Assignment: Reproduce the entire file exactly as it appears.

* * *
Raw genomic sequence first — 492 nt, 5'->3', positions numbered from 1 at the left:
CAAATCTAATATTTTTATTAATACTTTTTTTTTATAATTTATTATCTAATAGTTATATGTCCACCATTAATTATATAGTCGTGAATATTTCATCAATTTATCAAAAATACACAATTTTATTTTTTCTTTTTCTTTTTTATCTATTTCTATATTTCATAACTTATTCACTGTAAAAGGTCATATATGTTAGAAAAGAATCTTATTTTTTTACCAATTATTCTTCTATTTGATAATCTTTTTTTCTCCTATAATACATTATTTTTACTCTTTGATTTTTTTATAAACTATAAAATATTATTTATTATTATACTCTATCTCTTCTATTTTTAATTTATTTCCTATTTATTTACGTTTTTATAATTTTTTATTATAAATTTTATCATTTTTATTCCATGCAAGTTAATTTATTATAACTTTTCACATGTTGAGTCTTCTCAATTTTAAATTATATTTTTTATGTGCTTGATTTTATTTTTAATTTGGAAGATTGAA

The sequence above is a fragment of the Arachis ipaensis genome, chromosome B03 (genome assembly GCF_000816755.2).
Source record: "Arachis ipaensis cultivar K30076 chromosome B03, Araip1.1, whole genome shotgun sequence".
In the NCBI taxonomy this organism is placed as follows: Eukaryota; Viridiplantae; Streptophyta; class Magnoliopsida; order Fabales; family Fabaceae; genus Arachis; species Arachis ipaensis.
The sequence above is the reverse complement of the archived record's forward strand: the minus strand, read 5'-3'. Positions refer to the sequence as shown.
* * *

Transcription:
Raw genomic sequence first — 492 nt, 5'->3', positions numbered from 1 at the left:
CAAATCTAATATTTTTATTAATACTTTTTTTTTATAATTTATTATCTAATAGTTATATGTCCACCATTAATTATATAGTCGTGAATATTTCATCAATTTATCAAAAATACACAATTTTATTTTTTCTTTTTCTTTTTTATCTATTTCTATATTTCATAACTTATTCACTGTAAAAGGTCATATATGTTAGAAAAGAATCTTATTTTTTTACCAATTATTCTTCTATTTGATAATCTTTTTTTCTCCTATAATACATTATTTTTACTCTTTGATTTTTTTATAAACTATAAAATATTATTTATTATTATACTCTATCTCTTCTATTTTTAATTTATTTCCTATTTATTTACGTTTTTATAATTTTTTATTATAAATTTTATCATTTTTATTCCATGCAAGTTAATTTATTATAACTTTTCACATGTTGAGTCTTCTCAATTTTAAATTATATTTTTTATGTGCTTGATTTTATTTTTAATTTGGAAGATTGAA

The sequence above is a fragment of the Arachis ipaensis genome, chromosome B03 (genome assembly GCF_000816755.2).
Source record: "Arachis ipaensis cultivar K30076 chromosome B03, Araip1.1, whole genome shotgun sequence".
In the NCBI taxonomy this organism is placed as follows: Eukaryota; Viridiplantae; Streptophyta; class Magnoliopsida; order Fabales; family Fabaceae; genus Arachis; species Arachis ipaensis.
The sequence above is the reverse complement of the archived record's forward strand: the minus strand, read 5'-3'. Positions refer to the sequence as shown.